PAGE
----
BlackRock’s Fink Expects Consolidation Among Asset Managers

Will Asset Managers Move to More Passive Investing?
  • Predicts a ‘massive shift’ into more passive investing
  • Says too many investment firms struggle to deliver alpha

BlackRock Inc.’s Laurence D. Fink said he expects consolidation in the asset management industry as firms struggle to beat benchmarks and new U.S. rules favor passive strategies.

There are too many money managers having a tough time extracting alpha, Fink said Tuesday at the Deutsche Bank Global Financial Services Conference. A new Labor Department rule, which requires brokers to put clients’ interests ahead of their own when handling retirement investments, will additionally benefit passive strategies, he said.

"We fundamentally believe there will be a massive shift more into passive," Fink, who built BlackRock into the world’s largest money manager through a series of acquisitions, said at the conference. He said he doesn’t know who the buyers would be in such a scenario.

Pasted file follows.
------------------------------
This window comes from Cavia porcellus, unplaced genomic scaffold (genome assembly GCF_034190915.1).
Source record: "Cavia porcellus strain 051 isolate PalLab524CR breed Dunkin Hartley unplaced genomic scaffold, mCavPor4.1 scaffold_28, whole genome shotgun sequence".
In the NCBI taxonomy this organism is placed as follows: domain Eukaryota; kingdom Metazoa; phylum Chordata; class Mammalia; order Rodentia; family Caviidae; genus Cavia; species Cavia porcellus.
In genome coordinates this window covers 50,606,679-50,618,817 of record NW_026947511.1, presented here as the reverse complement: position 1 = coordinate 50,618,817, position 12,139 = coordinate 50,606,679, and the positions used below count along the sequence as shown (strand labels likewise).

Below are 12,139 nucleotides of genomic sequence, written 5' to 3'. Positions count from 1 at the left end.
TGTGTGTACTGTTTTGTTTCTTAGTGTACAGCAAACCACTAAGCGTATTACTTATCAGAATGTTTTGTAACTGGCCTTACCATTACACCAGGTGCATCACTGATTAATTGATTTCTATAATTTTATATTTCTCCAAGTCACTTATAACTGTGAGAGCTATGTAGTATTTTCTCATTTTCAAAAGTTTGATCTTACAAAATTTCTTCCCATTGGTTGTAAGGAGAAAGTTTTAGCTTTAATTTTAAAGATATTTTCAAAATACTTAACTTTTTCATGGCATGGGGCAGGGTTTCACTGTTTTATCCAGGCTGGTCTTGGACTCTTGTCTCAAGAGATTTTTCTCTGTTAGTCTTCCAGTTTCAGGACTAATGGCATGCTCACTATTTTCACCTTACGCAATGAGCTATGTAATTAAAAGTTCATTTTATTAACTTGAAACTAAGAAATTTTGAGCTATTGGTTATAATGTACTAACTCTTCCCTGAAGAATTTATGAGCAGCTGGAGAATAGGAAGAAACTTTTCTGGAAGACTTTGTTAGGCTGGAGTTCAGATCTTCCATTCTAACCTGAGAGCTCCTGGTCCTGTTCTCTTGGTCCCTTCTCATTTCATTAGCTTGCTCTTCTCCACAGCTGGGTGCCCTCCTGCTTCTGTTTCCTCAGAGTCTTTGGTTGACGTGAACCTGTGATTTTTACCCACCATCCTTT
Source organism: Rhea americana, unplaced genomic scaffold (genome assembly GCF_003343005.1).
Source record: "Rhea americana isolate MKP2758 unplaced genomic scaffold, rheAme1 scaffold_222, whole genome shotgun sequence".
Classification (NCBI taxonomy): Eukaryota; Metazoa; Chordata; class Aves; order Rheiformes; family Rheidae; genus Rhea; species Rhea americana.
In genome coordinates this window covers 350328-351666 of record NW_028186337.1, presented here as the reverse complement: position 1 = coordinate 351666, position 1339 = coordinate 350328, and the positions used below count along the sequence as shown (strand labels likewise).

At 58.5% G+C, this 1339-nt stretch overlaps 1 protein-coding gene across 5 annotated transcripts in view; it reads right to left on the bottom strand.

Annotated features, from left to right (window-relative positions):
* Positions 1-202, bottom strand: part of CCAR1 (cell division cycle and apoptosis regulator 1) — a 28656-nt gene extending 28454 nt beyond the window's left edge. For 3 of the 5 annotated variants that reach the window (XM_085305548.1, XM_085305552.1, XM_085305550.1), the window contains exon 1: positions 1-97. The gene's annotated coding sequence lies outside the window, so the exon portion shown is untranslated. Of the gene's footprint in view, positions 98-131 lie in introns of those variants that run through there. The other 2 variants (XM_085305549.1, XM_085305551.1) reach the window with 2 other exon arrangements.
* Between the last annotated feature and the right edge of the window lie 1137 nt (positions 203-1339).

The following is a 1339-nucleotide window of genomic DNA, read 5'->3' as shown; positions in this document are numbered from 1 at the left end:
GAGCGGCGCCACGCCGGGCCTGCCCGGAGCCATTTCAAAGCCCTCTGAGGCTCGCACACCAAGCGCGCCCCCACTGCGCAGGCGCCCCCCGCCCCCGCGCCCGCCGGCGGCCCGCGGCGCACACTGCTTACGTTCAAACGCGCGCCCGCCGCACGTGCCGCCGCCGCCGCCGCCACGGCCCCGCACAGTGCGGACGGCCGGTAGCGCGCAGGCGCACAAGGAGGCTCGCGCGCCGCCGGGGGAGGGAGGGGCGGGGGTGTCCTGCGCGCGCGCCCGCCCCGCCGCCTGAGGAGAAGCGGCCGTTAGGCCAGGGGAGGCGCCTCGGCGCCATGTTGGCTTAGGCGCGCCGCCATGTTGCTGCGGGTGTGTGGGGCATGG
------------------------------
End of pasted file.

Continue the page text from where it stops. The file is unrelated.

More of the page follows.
Active fund managers have struggled in recent years as investors disappointed with performance flocked to low-cost index funds. Slightly less than 35 percent of actively managed equity mutual funds beat their benchmarks in the first four months of this year. In 2015, 47 percent did, compared with 26 percent the year earlier, according to data compiled by Morningstar Inc. Investors responded by pulling about $193 billion from funds run by stock pickers over the past 12 months and added money to funds that track indexes.

Hedge funds, among the most expensive money managers, have been hit particularly hard this year. Hedge fund manager Dan Loeb said in April that the industry is in the first stage of a “washout,” and Blackstone Group LP President Tony James predicted last week that hedge funds may lose 25 percent of assets.

To read Cliff Asness’s defense of hedge funds, click here.

Fink, whose firm oversees the largest lineup of exchange-traded funds as well as active bond and stock offerings, said that the opportunities for active management to succeed will become more realistic as money moves into passive.

"We are a big believer in active," said Fink.

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